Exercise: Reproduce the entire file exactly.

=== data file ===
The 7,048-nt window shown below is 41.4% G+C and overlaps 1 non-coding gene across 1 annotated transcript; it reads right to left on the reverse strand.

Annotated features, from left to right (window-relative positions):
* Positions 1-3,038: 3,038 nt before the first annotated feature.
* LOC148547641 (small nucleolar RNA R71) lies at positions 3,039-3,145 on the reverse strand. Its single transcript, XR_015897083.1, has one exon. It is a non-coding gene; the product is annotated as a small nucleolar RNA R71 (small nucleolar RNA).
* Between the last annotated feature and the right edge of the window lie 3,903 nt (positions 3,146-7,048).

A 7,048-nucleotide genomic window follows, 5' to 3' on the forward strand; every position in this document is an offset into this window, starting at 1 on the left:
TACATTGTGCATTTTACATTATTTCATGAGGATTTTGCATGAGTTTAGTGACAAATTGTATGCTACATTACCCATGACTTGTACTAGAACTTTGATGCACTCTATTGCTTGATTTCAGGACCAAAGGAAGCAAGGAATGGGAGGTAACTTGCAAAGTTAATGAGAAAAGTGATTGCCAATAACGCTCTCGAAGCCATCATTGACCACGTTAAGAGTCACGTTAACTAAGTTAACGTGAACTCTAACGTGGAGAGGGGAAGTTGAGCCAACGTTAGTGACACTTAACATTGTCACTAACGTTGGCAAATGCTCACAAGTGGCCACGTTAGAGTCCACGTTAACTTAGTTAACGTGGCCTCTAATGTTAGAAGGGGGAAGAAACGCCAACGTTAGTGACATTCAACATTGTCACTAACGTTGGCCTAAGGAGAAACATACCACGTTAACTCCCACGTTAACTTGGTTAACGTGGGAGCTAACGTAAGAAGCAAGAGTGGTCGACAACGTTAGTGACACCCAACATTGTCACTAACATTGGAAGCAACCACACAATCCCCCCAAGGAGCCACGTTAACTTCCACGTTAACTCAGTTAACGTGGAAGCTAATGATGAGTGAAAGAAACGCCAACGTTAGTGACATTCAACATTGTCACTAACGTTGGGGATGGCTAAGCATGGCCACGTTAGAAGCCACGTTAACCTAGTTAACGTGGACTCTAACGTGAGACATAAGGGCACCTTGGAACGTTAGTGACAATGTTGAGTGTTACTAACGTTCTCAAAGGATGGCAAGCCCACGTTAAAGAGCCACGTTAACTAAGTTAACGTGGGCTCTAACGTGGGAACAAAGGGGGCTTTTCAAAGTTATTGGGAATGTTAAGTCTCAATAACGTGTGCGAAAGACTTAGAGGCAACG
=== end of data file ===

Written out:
The 7,048-nt window shown below is 41.4% G+C and overlaps 1 non-coding gene across 1 annotated transcript; it reads right to left on the reverse strand.

Annotated features, from left to right (window-relative positions):
* Positions 1-3,038: 3,038 nt before the first annotated feature.
* LOC148547641 (small nucleolar RNA R71) lies at positions 3,039-3,145 on the reverse strand. Its single transcript, XR_015897083.1, has one exon. It is a non-coding gene; the product is annotated as a small nucleolar RNA R71 (small nucleolar RNA).
* Between the last annotated feature and the right edge of the window lie 3,903 nt (positions 3,146-7,048).

A 7,048-nucleotide genomic window follows, 5' to 3' on the forward strand; every position in this document is an offset into this window, starting at 1 on the left:
TACATTGTGCATTTTACATTATTTCATGAGGATTTTGCATGAGTTTAGTGACAAATTGTATGCTACATTACCCATGACTTGTACTAGAACTTTGATGCACTCTATTGCTTGATTTCAGGACCAAAGGAAGCAAGGAATGGGAGGTAACTTGCAAAGTTAATGAGAAAAGTGATTGCCAATAACGCTCTCGAAGCCATCATTGACCACGTTAAGAGTCACGTTAACTAAGTTAACGTGAACTCTAACGTGGAGAGGGGAAGTTGAGCCAACGTTAGTGACACTTAACATTGTCACTAACGTTGGCAAATGCTCACAAGTGGCCACGTTAGAGTCCACGTTAACTTAGTTAACGTGGCCTCTAATGTTAGAAGGGGGAAGAAACGCCAACGTTAGTGACATTCAACATTGTCACTAACGTTGGCCTAAGGAGAAACATACCACGTTAACTCCCACGTTAACTTGGTTAACGTGGGAGCTAACGTAAGAAGCAAGAGTGGTCGACAACGTTAGTGACACCCAACATTGTCACTAACATTGGAAGCAACCACACAATCCCCCCAAGGAGCCACGTTAACTTCCACGTTAACTCAGTTAACGTGGAAGCTAATGATGAGTGAAAGAAACGCCAACGTTAGTGACATTCAACATTGTCACTAACGTTGGGGATGGCTAAGCATGGCCACGTTAGAAGCCACGTTAACCTAGTTAACGTGGACTCTAACGTGAGACATAAGGGCACCTTGGAACGTTAGTGACAATGTTGAGTGTTACTAACGTTCTCAAAGGATGGCAAGCCCACGTTAAAGAGCCACGTTAACTAAGTTAACGTGGGCTCTAACGTGGGAACAAAGGGGGCTTTTCAAAGTTATTGGGAATGTTAAGTCTCAATAACGTGTGCGAAAGACTTAGAGGCAACG